Exactly what I was looking for
TPP alumnus Karan Bhuwalka is a PhD student in Mechanical Engineering at MIT, where he models how policies can increase plastics recycling. His thesis on the use of materials in electric vehicles was awarded best TPP thesis for 2020, and a paper on the subject co-authored by Karan was recently published in Environmental Science & Technology.
What was the focus of your TPP thesis research? What sort of knowledge and disciplines did it bring together? How can it make an impact?
My thesis quantified the use of materials in electric vehicles (EVs) compared to conventional vehicles. We found that EVs are much more susceptible to cost increases due to materials price volatility and also that the materials used in EVs are more likely to come from areas of slavery and conflict. The work brought together data science, manufacturing, and an understanding of social issues. The implication is not to put a pause on EV production but rather to make a business case for automobile manufactures to invest in monitoring these supply chain issues like labor and conflict, as it can reduce their materials cost volatility as well. I hope governments will increase support for guaranteeing the supply of essential minerals through investment in sustainable mining and increased recycling.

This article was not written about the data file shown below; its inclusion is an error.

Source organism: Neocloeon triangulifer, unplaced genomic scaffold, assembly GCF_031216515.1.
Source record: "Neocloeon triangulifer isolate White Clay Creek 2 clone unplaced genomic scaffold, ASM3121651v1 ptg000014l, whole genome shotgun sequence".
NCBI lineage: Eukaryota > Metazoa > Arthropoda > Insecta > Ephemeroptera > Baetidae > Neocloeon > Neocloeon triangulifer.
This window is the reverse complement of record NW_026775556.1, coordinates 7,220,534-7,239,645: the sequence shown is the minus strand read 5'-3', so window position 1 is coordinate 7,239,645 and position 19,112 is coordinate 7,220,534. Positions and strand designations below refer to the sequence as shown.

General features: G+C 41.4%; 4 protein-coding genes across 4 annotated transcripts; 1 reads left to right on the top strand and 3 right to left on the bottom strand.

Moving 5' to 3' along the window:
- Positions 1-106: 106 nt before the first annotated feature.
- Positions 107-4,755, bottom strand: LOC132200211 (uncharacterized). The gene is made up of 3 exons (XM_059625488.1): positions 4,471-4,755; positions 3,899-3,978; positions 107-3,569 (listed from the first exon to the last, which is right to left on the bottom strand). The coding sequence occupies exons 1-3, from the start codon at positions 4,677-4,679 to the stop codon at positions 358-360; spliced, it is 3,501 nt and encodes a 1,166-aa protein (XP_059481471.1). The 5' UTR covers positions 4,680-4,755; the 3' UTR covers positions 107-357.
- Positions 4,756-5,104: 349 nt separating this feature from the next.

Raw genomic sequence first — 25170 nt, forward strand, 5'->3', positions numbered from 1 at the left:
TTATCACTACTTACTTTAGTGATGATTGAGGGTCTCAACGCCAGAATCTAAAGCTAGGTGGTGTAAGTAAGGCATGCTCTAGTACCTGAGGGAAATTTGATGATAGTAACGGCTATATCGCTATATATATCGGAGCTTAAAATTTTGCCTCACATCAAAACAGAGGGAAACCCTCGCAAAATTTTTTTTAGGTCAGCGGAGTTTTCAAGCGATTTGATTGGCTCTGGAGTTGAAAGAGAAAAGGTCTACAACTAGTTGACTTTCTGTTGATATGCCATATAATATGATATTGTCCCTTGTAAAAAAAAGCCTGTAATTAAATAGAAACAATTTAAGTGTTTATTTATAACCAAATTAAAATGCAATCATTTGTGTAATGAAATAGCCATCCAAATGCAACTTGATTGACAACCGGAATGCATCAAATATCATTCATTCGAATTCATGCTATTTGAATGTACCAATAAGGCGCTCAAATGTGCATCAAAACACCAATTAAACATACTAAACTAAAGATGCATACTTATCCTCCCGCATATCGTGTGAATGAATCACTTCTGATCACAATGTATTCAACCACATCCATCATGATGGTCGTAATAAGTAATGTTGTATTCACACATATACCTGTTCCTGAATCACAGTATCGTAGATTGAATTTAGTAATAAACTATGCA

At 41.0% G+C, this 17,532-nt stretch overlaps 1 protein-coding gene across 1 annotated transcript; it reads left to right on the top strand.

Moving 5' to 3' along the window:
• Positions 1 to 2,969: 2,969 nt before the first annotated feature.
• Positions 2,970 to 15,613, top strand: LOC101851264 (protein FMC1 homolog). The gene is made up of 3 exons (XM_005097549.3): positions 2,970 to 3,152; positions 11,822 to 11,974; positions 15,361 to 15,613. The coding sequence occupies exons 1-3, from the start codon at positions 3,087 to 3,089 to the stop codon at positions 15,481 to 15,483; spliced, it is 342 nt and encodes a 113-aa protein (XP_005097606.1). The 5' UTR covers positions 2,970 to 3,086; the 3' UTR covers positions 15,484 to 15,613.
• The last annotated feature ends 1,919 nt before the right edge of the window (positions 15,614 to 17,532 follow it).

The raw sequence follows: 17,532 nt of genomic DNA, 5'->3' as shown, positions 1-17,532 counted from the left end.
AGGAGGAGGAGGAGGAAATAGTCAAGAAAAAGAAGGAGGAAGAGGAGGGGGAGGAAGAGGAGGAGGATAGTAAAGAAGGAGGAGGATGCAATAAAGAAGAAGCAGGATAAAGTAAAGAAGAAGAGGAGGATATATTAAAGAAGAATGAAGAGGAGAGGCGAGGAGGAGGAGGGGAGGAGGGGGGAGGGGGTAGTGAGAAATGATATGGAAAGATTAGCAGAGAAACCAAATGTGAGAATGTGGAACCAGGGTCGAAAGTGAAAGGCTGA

Why did you choose to come to TPP?
When I was an undergraduate in materials science at the Indian Institute of Technology in Bombay, the divide between engineering and social sciences felt very wide. I could never really identify with either fully – I liked science and engineering but was also interested in policy issues that I would read and debate about, such as labor laws and environmental regulation. While I was torn deciding which direction to pursue next, I came across this program that seemed to allow you to do both. I didn’t even understand what it meant to be interdisciplinary and it sounded too good to be true. Only after joining did I realize that it was exactly what I was looking for.
What are you doing next? How did TPP help shape your future plans?
I am pursuing a PhD in Mechanical Engineering at MIT, where I’m modeling how policies can increase plastics recycling (with the same group I worked in during my masters). TPP was my first introduction to doing research and I realized I really enjoyed it – enough to want to do a PhD! I never wrote a line of code before joining TPP, and now I really like building models from data. TPP opened my horizons to many interesting problems that I want to work on and also many new things I want to learn.
What was your favorite thing about being a part of the TPP, MIT, or Boston/Cambridge communities?
TPP made me find a community of people I really enjoyed being around and learned a lot from. I decided that I want to surround myself with such people in my life, in the near and distant future. I liked that we were this group of people who were nerdy but also loved to talk and learn about all these issues in the world and experience different cultures. I loved going for trivia nights, having late night cooking, PSET and “chill” sessions, coming up with weird lingo and taking a break together in the middle of the day to watch football (soccer)!